Christopher Meredith wins international scholarship

The Welsh poet and novelist Christopher Meredith, has been awarded the Translators’ House Wales/HALMA international scholarship for 2012/2013. He will spend two separate month-long writing residencies abroad, supported by the HALMA network of literary houses – the first in Finland at the end of October and the second in Slovenia in the New Year.

The scholarship stems from Translators’ House Wales/Tŷ Cyfieithu Cymru’s membership of HALMA, which connects and co-ordinates 27 literature and translation centres across Europe. The first residency is at an art nouveau wooden writers and translators’ house in Jyväskylä in the north of Finland while Chris will travel to Novo Mesto in Slovenia in January for the second residency where he will be hosted by Goga publishers.

Christopher Meredith has won a number of awards for his writing, including an Eric Gregory Award, the Arts Council of Wales Young Writer Prize and the Fiction Prize for his first novel, Shifts. His fourth novel, The Book of Idiots, was published this year by Seren Books and has been selected by Wales Literature Exchange for its Autumn 2012 Bookcase.

Born and brought up in Tredegar, Chris has been a steelworker and a schoolteacher and is now professor of creative writing at the University of Glamorgan. Publications include three volumes of poetry, four novels. He is also a literary translator.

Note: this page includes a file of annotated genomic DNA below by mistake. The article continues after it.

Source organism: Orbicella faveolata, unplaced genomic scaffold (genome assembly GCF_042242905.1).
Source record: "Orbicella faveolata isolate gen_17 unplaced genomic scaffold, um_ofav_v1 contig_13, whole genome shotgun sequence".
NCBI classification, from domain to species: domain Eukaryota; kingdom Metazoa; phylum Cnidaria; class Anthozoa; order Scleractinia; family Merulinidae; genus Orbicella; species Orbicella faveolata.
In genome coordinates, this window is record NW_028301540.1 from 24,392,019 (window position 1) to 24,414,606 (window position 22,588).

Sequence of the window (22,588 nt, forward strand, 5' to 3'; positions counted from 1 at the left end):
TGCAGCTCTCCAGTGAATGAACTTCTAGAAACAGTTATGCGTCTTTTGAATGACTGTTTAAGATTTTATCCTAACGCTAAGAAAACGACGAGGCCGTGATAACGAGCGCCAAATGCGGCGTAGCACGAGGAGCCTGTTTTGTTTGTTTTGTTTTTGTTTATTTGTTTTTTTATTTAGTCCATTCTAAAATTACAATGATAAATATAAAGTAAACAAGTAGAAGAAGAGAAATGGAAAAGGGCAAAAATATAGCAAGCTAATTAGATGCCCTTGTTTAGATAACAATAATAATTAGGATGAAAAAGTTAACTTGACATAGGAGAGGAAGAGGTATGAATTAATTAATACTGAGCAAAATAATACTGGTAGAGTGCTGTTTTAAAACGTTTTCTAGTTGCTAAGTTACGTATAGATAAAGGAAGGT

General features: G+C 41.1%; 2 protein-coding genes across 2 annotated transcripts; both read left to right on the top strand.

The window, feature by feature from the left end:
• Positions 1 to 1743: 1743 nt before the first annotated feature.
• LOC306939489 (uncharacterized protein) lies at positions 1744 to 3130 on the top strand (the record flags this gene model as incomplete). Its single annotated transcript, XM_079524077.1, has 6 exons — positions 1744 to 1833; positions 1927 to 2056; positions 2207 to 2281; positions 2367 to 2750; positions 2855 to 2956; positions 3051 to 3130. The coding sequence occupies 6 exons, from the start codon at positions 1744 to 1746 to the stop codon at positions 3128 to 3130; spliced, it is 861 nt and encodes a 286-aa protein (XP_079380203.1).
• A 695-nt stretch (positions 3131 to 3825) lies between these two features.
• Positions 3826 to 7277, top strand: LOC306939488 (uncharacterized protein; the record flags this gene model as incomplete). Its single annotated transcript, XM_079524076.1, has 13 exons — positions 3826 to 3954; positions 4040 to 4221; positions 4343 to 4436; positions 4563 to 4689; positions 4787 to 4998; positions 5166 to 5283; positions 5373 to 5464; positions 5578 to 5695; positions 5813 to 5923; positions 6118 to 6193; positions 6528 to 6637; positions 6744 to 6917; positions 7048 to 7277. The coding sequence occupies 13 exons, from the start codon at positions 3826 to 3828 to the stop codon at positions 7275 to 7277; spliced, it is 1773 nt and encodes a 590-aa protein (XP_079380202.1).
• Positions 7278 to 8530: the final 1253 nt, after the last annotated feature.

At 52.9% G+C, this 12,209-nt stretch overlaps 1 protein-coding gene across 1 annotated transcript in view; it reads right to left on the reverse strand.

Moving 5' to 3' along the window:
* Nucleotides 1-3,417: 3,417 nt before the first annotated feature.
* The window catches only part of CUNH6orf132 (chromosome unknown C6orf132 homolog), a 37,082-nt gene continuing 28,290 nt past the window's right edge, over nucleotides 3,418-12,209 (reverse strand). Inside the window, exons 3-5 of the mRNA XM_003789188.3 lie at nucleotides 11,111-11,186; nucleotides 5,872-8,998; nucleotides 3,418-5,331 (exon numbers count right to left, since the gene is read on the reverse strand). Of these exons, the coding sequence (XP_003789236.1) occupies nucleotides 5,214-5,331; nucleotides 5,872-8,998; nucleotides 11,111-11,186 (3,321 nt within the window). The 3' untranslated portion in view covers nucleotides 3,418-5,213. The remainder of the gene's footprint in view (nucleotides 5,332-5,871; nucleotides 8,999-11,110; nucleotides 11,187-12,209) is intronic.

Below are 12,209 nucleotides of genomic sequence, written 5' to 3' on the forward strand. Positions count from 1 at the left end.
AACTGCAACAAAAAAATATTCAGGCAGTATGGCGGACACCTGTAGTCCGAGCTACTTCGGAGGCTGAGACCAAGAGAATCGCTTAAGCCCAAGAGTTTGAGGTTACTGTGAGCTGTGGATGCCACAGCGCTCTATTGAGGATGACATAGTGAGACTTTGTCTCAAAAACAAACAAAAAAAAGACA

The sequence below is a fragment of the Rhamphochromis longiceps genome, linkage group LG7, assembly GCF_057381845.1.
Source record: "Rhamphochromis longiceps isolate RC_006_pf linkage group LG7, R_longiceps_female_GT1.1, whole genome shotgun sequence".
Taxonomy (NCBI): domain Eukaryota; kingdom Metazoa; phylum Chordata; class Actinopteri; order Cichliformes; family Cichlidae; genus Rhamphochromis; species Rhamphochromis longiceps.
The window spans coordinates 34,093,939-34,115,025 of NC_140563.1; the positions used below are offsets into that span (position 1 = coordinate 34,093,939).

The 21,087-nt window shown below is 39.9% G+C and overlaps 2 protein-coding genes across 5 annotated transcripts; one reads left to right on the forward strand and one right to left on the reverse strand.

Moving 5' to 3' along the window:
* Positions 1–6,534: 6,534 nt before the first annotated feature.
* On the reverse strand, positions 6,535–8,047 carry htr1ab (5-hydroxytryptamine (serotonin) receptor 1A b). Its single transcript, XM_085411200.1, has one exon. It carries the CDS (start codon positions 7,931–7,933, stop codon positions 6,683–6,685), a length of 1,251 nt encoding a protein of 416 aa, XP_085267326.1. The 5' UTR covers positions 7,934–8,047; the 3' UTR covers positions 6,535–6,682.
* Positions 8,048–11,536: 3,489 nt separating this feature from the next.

Chris says: “Winning the scholarship is a great honour, but much more than that it’s a chance for me to learn and to grow as a writer. I intend to work on poems and fictions with their feet in the earth of my own home patch, but also to work with whatever unexpected things present themselves to me in these two countries.” Living in Brecon, one of Chris’s recent projects was a series of commissioned poems about the eroding peat on the Black Mountains as part of the Bog-Mawnog exhibition. Some of these were published in a booklet, Black Mountains, in 2011. He hopes to spend time further developing this work for full publication during his forthcoming residencies abroad.

Speaking on behalf of Translators’ House Wales, Sioned Puw Rowlands says: “Giving writers the chance to work in a different cultural environment can be highly rewarding. It encourages the writer to look at his or her work in a very different way. Writing residencies abroad – either for Welsh writers travelling there or foreign writers coming to work in Wales – was part of the original vision for Translators’ House Wales when Wales Literature Exchange and Tŷ Newydd established the partnership in 2009. Previous scholarship holders include Siân Melangell Dafydd and Tristan Hughes in 2011.”

Later this year, Translators’ House Wales will be welcoming Finnish poet, Harry Salmenniemi, to Tŷ Newydd: National Writers’ Centre for Wales, also as part of the Translators' House Wales/HALMA programme.

The scholarship programme was made possible thanks to the support of Wales Arts International and Literature Across Frontiers.

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